The National Gallery of Art’s East Building reopens on Friday after three years of renovations. It’s more than worth a visit—and a climb to the top floor.
The structure asks for its visitors to gradually make their way up from the bottom, moving from the Gallery’s earliest acquisitions like the paintings of French Post-Impressionist Pierre Bonnard to its contemporary work, such as Janine Antoni’s much fussed over “Lick and Lather,” a series of busts composed of chocolate and soap. The bottom floors offer a more traditional viewing experience: small taupe-colored rooms leading to more small taupe-colored rooms. As one moves upward, however, the spaces open up, offering more dramatic and artful exhibition rooms. The largest single aspect of the I.M. Pei-designed building’s renovation has been the addition of a roof terrace flanked by a reimagination two of the three original “tower” rooms of Pei’s design.
On one side is a space dedicated to sculptor Alexander Calder, with gently spinning mobiles of all shapes and sizes delicately cascading from the ceiling. The subtle movements of the fine wire pieces mimic the effect of a slight breeze through wind chimes—it’s both relaxing and slightly mesmerizing, especially when we’re used to art that stands stock still. Delight is a relatively rare emotion to emerge in a museum, making it all the more compelling.
But it’s the tower space on the other side—a divided hexagonal room—that caused several visitors to gasp as I surveyed it. On one side of the division (the room you enter from the roof terrace) hang Barnett Newman’s fourteen “Stations of the Cross,” the human-sized renderings of secular suffering and pain conceived in conversation with the Bible story. Entirely black and white, with just a tinge of red in the final painting, the series wraps around the viewer, fully encapsulating you in the small but meaningful differentiations between paintings. Hung as a series, the paintings gain a narrative they might otherwise have lost.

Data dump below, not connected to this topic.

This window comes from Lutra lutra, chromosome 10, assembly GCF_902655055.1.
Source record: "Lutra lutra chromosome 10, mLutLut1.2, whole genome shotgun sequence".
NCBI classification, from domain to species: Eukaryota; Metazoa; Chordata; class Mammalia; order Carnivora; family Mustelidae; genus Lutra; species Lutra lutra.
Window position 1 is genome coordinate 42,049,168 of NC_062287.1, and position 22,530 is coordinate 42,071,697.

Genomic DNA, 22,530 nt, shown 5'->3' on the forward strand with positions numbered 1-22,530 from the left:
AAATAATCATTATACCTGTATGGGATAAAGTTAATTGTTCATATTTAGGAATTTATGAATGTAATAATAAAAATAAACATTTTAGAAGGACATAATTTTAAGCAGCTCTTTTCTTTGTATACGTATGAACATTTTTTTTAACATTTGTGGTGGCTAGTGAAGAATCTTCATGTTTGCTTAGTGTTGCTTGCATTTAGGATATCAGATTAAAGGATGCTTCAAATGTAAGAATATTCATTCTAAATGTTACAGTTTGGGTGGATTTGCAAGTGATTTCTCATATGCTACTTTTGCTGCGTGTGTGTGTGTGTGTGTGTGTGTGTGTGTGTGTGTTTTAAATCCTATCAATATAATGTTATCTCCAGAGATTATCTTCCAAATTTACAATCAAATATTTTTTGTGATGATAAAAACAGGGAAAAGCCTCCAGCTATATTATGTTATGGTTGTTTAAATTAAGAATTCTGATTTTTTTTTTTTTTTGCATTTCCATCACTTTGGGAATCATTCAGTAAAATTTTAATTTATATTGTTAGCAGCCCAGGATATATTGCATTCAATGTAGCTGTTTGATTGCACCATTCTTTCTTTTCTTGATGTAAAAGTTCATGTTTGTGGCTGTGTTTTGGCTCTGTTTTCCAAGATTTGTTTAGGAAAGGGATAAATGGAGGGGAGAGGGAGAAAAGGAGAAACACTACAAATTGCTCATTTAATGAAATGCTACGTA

The light edging around either side of the room’s division invite the viewer to move from Newman’s chiaroscuric works, which require you to move from painting to painting searching for the scene in each, to a mirror image of that space covered in Mark Rothko’s giant, glowing canvases, which require the viewer to step back and attempt to take in the sight of so much hazy, vivid color all at once. The dichotomy is stark, and yet the paintings all work together somehow, rather than one set repelling the other.
With light filtering through the glass ceiling above, the tower room does feel like a crescendo of sorts, but not in the way many museums’ most famous or valuable pieces often do. The room isn’t dedicated to ensuring that visitors snake their way into the belly of the museum, to first be captured and then let out through the gift shop. Instead, it’s a reminder that in a space dedicated to honoring the modern and the contemporary that the evolution of art remains just as integral as any singular Marilyn Monroe by Andy Warhol or Donald Judd aluminum box. There’s still a story in abstract art.